|10-13-2012 06:38 PM|
The only real cost will be the CO2 if you use a small system as mentioned above by the 'Green Flash' but my nano has no CO2 and has excellent growth from the Aqua Soil, but there are some plants that will not grow well without CO2, other than that costs are minimal.
I didn't use all of the ADA soil amendments but I would like to try them as you seen the amazing difference in the link mentioned earlier, his root mass is just unbelievable using all the ADA substrate goodies and it's only $136 over the cost of a plain setup.
My nano is all of the shelf items like, a stock 2.5 gallon Aqueon tank that I cleaned up nicely with just an Exacto knife, a Red Sea nano filter, a UP Aqua UA-F17 LED (this is my only piece of hight tech gear), Aqua Soil, plants and shrimp. The whole thing cost me $247.08 and out of that I have spent $90.04 on shrimp and shipping as I killed the first 2 batches of shrimp I bought, but the tank has no heater or thermometer,no fertilizers or Excel has ever been used and the shrimp are breeding well.
The one thing I can say about a nano setup is it is much harder that a larger setup, my tanks have always been large and with a large volume of water you can absorb mistakes without any casualties but with a nano a small mistake adding ferts, Excel, or just a small ammonia spike can wipe out your live stock. I only feed my shrimp every other day and a tiny amount in a feeding dish so I can remove the excess, I change 1 quart of water weekly, and I alternate cleaning my filter intake sponge or filter media every other week with a water temperature around 70 degrees so I won't kill the bacteria (these tanks have very little area for beneficial bacteria and this is where those substrate additives can really help) and when I do the filter media I always add a fresh 1/8 teaspoon of activated carbon, this routine has paid off with a lot of Tangerine Tiger offspring!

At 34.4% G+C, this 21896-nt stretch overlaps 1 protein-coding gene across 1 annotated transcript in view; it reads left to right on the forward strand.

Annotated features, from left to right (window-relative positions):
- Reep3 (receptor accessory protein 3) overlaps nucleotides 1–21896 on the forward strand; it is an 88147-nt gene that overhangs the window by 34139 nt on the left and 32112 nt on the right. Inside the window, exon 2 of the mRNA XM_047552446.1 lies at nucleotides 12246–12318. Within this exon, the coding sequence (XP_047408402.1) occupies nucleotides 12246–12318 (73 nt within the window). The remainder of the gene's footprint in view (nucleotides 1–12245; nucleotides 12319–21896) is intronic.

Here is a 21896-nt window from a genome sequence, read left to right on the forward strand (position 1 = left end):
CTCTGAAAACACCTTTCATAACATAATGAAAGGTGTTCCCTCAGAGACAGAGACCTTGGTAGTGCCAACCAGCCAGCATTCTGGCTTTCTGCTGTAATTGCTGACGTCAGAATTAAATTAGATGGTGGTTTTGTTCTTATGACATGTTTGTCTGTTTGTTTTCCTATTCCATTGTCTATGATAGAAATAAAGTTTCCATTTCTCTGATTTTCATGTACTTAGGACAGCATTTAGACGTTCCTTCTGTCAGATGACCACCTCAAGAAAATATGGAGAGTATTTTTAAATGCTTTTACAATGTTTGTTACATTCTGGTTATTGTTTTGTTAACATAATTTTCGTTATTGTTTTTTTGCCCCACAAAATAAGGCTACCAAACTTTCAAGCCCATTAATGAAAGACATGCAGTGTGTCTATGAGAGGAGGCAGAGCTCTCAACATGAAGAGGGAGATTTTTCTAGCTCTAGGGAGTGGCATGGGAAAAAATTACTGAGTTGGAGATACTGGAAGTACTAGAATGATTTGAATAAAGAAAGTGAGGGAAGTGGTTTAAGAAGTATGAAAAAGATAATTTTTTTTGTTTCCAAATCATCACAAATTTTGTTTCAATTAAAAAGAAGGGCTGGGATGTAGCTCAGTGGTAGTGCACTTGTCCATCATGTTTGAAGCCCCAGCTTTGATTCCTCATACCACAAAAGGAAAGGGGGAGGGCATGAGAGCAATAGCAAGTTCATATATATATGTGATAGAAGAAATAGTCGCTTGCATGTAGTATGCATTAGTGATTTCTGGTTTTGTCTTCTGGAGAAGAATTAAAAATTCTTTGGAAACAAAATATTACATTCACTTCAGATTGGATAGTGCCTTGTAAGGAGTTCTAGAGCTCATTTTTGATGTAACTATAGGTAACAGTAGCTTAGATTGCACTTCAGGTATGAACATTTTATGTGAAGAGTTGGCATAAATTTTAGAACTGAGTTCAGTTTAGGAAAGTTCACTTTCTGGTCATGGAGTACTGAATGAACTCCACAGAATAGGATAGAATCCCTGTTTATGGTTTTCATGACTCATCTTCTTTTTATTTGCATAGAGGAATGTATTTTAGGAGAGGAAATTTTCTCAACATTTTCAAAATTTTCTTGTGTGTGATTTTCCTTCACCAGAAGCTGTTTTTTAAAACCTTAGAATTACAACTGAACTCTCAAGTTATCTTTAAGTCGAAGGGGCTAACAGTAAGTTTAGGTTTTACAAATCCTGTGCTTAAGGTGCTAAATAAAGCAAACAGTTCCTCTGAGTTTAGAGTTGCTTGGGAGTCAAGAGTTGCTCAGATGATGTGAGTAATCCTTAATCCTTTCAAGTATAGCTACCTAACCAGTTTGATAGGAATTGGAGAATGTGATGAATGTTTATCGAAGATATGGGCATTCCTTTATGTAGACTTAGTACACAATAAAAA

Good luck and consider trying a low tech nano as you can always add CO2 anytime and if you click on the 2.5 gallon shrimp nano in my signature line you can see the growth I've had over the last couple of months has filled the tank without CO2.
|10-13-2012 05:59 AM|
The first is, lets say you get the 75 gram disposable cartridge CO2 system from ADA, you would probably use 1 a month, at $15 each, that is over $200 a year for CO2.
The second problem is since ADA is based in Japan, the other regulators they sell are for use with metric tanks, here in the US we use CGA threads.
However ADG sells an ADA speed regulator that comes with a custom brass metric to standard adapter that works great and can use a 5 lb or 10 lb CO2 tank that will last a long time. The bad news is that reg and adapter cost $400.
Now, I would say it is better to invest in a quality reg because well something that is pressurized and potentially dangerous is not the part of a setup you want to skimp out on.
Another option would be a GLA Atomic paintball reg, they combine a pleasing aesthetic look and top quality performance. A 24oz paintball canister only costs $3-$5 to fill up and could last up to 6 months depending on your bubble count.